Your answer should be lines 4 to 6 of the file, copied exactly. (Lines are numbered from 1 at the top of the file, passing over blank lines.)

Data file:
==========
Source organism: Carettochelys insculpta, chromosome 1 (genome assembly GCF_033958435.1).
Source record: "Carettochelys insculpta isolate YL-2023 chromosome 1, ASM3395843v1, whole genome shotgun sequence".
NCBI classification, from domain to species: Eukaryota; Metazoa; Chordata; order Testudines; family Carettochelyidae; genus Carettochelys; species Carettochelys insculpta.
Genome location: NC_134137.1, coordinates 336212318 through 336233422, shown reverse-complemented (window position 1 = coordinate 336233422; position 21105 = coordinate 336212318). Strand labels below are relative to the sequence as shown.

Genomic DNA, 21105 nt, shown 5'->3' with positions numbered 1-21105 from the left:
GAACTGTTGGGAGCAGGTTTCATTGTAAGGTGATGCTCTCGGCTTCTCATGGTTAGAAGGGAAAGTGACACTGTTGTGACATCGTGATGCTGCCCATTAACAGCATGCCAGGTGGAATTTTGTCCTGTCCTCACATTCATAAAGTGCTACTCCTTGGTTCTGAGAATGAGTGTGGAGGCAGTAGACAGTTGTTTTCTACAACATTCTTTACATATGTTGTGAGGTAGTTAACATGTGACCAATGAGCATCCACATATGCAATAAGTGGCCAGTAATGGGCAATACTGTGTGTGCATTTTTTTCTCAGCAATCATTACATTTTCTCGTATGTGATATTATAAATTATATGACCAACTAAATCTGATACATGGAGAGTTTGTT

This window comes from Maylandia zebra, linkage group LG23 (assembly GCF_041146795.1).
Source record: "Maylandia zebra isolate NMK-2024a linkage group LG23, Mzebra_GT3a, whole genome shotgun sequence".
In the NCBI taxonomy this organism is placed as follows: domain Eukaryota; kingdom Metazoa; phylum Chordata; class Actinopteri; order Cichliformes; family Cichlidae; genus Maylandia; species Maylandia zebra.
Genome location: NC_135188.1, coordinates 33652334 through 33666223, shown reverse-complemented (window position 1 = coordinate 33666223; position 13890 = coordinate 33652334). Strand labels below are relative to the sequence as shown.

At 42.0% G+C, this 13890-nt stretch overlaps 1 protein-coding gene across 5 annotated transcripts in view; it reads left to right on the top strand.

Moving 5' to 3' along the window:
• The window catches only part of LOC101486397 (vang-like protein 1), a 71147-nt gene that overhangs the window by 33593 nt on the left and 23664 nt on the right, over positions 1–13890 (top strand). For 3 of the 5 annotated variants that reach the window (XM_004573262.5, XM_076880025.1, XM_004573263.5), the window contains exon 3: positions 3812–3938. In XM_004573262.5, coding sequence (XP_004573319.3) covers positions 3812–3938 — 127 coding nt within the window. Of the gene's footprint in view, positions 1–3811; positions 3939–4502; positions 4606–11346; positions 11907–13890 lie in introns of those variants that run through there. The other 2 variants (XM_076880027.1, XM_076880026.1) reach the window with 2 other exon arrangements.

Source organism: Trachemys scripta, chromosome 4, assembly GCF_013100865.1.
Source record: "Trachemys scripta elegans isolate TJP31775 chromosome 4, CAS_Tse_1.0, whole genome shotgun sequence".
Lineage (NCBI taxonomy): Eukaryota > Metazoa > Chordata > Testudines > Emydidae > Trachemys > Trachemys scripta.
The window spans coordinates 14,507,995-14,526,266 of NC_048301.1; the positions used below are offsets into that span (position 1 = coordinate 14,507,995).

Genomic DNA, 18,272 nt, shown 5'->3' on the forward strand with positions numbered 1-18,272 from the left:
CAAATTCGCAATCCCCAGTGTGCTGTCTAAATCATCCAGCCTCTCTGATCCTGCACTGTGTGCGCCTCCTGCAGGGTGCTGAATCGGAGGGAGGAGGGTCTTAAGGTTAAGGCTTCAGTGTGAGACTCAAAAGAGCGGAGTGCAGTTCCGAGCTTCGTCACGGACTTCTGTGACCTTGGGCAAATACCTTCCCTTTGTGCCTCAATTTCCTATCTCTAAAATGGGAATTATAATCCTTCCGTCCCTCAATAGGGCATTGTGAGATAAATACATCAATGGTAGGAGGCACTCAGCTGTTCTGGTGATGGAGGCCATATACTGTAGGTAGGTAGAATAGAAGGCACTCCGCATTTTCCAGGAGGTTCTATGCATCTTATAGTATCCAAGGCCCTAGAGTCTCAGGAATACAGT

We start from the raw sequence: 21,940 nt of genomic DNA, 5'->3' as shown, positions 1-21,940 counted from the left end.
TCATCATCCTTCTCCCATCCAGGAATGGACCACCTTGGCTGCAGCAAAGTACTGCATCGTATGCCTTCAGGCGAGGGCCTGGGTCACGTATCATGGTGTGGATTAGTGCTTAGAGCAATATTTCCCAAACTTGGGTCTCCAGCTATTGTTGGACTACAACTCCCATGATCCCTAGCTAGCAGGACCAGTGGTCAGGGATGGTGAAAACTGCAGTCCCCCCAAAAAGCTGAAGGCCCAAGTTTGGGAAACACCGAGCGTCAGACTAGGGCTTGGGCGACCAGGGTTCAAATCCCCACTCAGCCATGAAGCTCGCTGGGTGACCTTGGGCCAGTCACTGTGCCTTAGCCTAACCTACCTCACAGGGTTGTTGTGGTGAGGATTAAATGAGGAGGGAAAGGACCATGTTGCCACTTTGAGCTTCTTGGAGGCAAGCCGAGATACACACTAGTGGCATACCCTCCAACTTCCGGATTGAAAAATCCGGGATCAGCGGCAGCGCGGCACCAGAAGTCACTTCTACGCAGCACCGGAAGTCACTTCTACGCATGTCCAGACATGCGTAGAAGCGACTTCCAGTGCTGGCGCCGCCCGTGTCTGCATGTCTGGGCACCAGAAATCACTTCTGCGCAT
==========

Genome location: NC_134137.1, coordinates 336212318 through 336233422, shown reverse-complemented (window position 1 = coordinate 336233422; position 21105 = coordinate 336212318). Strand labels below are relative to the sequence as shown.

Genomic DNA, 21105 nt, shown 5'->3' with positions numbered 1-21105 from the left:
GAACTGTTGGGAGCAGGTTTCATTGTAAGGTGATGCTCTCGGCTTCTCATGGTTAGAAGGGAAAGTGACACTGTTGTGACATCGTGATGCTGCCCATTAACAGCATGCCAGGTGGAATTTTGTCCTGTCCTCACATTCATAAAGTGCTACTCCTTGGTTCTGAGAATGAGTGTGGAGGCAGTAGACAGTTGTTTTCTACAACATTCTTTACATATGTTGTGAGGTAGTTAACATGTGACCAATGAGCATCCACATATGCAATAAGTGGCCAGTAATGGGCAATACTGTGTGTGCATTTTTTTCTCAGCAATCATTACATTTTCTCGTATGTGATATTATAAATTATATGACCAACTAAATCTGATACATGGAGAGTTTGTT